Sissies, Small Towns and Shakespeare

Sissies, Small Towns and Shakespeare

There is only so much room in print or blog to review all the shows that merit attention even in a backwoods burgh like greater Orange County. So, while the OC Weekly may not get to full reviews of the following three shows on the boards at three of our local storefronts, it doesn't mean that they don't bear looking into.

First, there's Southern Baptist Sissies, which opened August 13 at OC's very own gay and lesbian theater, Theatre Out. Del Shores' comedy with a jaggedly emotional edge details the stories of four gay youths in Dallas Texas. Hopelessly Southern Baptist, and hopelessly gay, the characters are hilarious even when grappling with deeply serious issues of sexuality and religion.

The play premiered in Los Angeles in 2000 and swept all the major theater awards in Southern California. While a big audience hit, the material--surprise!--didn't sit well with Southern Baptist leadership. In 2007, when word that the play was being turned into a film, Tim Wilkins, a Southern Baptist minister and founder of a ministery that conducts "homosexual outreach," said any movie would likely lead secular audiences to conclude that evangelical Christians are "shallow thinkers and inept."

Uh...and your point, Mr Wilkins?

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Stages Theatre in Fullerton opened its production of Thornton Wilder's Our Town last weekend. A certifiable classic of the American stage, Wilder's mediation on life in small-town America didn't break the mold in terms of traditional attitudes toward the nuclear family, but it certainly incorporated a slew of unconventional techniques that, for a 1938 mainstream play, were absolutely innovative: minimalistic sets, dead characters speaking, a narrator that introduced a meatheatrical quotient to the proceedings..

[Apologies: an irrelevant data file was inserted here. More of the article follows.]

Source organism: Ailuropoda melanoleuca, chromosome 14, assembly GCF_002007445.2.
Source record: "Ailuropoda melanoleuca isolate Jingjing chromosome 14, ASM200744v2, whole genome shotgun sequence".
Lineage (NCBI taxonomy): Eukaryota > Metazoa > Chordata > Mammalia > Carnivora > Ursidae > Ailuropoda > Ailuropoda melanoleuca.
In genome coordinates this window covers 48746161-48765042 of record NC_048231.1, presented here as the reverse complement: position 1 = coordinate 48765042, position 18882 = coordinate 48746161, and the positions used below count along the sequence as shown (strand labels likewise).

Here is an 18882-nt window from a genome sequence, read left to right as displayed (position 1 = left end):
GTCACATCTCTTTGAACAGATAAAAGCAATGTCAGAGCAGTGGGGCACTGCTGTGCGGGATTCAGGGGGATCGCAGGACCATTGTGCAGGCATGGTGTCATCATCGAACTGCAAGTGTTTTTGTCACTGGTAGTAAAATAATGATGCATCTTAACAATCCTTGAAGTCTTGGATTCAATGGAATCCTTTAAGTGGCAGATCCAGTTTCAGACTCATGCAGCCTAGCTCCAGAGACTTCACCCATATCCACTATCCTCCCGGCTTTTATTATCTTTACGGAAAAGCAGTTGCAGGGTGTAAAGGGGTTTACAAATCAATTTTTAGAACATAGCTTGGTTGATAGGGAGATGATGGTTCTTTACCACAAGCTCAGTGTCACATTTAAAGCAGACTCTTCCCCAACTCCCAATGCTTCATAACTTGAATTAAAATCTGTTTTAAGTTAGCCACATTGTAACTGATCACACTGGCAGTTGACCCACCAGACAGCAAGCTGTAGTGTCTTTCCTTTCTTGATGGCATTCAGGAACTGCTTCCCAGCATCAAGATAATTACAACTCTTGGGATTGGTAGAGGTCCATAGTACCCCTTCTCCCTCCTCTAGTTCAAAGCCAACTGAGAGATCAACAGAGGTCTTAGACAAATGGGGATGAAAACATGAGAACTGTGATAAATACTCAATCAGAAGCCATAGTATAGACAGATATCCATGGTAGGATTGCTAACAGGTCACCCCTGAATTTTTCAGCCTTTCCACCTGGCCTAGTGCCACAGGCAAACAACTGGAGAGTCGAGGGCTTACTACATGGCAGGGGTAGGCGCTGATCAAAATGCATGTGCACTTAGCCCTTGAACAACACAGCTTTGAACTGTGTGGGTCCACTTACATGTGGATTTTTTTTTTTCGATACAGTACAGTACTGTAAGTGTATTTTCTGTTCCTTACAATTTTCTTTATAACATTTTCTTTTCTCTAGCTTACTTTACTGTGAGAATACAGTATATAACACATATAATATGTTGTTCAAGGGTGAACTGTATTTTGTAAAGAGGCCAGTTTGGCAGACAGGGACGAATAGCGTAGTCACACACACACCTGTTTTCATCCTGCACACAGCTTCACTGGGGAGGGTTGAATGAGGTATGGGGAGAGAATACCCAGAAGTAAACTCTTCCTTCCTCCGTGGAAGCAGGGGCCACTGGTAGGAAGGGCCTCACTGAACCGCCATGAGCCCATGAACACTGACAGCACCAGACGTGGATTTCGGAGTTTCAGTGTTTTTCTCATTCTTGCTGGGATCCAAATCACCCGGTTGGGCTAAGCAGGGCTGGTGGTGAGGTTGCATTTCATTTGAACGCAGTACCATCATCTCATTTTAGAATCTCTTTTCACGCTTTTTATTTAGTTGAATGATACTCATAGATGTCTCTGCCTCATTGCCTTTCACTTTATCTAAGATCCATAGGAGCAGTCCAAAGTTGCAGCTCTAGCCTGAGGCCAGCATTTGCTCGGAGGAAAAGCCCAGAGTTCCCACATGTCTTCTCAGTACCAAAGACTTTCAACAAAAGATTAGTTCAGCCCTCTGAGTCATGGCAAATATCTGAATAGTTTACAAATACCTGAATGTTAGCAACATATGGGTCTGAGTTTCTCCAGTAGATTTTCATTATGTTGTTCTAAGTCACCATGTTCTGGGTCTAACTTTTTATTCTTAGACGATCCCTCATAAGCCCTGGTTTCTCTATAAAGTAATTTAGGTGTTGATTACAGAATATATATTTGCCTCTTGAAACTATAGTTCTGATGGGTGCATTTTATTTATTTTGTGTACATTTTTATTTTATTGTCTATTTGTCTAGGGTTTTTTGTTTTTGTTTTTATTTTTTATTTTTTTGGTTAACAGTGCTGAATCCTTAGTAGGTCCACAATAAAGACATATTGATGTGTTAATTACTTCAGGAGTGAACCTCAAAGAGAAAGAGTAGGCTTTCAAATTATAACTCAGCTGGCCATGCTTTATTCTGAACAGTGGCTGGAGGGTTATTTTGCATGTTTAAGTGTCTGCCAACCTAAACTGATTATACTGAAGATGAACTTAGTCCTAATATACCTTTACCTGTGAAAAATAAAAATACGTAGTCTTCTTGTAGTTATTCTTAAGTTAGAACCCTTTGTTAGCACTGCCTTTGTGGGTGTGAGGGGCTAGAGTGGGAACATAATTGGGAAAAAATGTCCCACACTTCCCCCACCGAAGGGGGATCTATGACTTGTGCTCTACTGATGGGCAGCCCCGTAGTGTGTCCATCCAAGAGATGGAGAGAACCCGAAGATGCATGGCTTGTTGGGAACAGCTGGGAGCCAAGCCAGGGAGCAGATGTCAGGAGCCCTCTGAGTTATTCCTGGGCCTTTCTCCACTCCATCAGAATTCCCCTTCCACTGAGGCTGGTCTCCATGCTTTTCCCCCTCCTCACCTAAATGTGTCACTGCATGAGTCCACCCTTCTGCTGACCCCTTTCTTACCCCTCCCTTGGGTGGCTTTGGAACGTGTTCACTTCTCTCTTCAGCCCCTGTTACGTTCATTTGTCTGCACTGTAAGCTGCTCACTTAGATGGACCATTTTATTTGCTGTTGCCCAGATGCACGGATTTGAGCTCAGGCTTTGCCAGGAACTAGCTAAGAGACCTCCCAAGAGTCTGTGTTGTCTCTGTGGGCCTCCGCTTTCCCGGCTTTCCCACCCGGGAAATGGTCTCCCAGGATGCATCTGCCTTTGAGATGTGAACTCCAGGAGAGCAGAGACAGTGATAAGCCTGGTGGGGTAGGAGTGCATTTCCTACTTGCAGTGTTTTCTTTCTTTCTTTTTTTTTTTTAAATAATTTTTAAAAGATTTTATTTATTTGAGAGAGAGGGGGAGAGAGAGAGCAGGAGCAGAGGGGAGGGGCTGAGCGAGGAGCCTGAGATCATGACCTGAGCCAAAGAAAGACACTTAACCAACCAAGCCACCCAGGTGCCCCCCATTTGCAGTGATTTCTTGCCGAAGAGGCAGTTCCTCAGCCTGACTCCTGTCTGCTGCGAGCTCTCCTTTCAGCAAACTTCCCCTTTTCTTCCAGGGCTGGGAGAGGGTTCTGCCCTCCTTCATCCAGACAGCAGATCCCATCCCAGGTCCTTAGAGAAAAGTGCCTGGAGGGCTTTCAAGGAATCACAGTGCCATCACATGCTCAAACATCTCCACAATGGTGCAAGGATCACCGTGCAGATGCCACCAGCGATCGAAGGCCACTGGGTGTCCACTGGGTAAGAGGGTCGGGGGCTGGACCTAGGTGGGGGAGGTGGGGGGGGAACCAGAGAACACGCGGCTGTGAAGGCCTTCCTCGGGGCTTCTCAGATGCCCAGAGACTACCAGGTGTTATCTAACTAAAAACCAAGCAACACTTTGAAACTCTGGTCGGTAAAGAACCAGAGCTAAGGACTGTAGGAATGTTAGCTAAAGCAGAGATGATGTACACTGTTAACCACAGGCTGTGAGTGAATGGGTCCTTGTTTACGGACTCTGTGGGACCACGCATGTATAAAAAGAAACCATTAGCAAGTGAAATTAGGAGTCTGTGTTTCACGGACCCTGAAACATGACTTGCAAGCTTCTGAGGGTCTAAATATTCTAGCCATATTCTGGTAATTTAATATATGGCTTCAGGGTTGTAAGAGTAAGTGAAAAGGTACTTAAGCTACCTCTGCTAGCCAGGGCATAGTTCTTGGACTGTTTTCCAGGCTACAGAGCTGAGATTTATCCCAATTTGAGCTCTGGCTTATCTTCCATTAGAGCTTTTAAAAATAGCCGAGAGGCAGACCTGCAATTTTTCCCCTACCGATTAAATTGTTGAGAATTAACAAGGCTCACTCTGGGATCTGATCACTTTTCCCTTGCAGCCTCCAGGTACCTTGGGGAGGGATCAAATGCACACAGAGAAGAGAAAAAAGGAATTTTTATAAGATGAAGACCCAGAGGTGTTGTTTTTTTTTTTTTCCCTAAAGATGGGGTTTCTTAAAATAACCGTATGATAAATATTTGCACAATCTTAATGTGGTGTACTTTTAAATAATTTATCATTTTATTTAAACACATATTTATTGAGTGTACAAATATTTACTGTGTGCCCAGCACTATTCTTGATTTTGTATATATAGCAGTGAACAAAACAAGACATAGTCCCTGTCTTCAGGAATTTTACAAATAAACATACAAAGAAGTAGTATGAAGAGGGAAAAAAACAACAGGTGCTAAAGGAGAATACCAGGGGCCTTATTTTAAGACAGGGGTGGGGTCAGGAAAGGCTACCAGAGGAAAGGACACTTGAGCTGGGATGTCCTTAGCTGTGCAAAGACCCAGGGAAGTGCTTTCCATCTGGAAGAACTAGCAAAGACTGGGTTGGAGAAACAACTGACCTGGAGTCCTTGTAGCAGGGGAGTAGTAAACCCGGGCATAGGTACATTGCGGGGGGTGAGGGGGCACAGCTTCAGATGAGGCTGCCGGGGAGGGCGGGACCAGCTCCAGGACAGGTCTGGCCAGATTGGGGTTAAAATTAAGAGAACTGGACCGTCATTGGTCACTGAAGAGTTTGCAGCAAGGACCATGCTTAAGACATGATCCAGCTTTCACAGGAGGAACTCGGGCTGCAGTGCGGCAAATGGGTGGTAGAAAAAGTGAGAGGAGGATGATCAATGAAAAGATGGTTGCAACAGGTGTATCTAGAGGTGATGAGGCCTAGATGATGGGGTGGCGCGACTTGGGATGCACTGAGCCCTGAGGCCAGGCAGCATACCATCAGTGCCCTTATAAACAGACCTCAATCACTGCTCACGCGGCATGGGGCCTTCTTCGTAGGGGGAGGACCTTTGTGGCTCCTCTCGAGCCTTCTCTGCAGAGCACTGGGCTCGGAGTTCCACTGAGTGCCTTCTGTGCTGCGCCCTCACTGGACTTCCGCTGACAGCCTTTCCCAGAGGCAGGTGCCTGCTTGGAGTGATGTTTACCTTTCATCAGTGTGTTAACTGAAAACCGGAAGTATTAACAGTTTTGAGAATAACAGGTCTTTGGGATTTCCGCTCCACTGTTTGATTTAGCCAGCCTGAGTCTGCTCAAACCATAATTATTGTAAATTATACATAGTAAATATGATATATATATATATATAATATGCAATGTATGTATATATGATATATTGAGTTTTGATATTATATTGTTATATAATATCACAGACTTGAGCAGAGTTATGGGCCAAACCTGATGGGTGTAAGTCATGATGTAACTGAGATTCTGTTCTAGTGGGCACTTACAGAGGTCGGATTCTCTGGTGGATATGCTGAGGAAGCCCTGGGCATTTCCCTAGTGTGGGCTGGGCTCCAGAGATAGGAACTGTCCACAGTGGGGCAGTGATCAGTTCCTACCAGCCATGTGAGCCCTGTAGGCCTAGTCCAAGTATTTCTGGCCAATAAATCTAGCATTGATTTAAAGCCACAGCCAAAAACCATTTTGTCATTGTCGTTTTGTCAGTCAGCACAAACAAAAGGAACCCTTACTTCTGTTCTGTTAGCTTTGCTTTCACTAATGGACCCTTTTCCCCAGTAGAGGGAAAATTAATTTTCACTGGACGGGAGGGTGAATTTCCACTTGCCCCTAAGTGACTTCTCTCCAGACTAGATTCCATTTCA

One of, if not the most produced large-cast plays in American history, Wilder's play didn't exactly turn the notion of American small-town life on its head. But, in 2010, his attempt to express a belief in the essential value and joy of everyday life even in the face of hypocrisy and strife doesn't sound hokey, old-fashioned or sentimental: It sounds fucking envious.

Finally, at one of the county's most literate storefronts, the Hunger Artists Theatre Company, the frenetically intelligent words of one of the most gifted writers of English-language plays the past 40 years are featured: Tom Stoppard's Rosencranz and Guilderstern are Dead. The free-wheeling farcical comedy, which premiered in 1967, established Stoppard as a major dramatic force and catapluted him to international acclaim.

It wheels the spotlight on two of the greatest spear-carriers in theatrical history, two characters in Shakespeare's Hamlet who serve as nothing but thin plot devices in the original, but who are the major character in Stoppard's re-imagining, with Hamlet, Ophelia and the rest of Shakespeare's big players reduced to after-thoughts. It's equal parts high-end wit and comic philosophy and it's definitely a play that appeals to those who like a little bit of thought in their theater.

Theatre Out, Empire Theatre, 202 N. Broadway, Santa Ana, (714) 826-8700. Thurs.-Sat., 8 p.m. Sun., 2 p.m. Thru Sept. 4. $15-$18. www.theatreout.com.

Stages, 400 E. Commonwealth, Fullerton (714_ 525-4484. Fri.-Sat., 8 p.m.; Sun., 2 p.m.Thru Sept. 19. $15-$18www.stagesoc.org.

Hunger Artists, 699-A S. State College Blvd., Fullerton, (714) 680-6803. Fri.-Sat., 8 p.m.; Sun., 7 p.m. Opens Fri. Thru Sept. 17. $15-$18. www.hungerartists.com.


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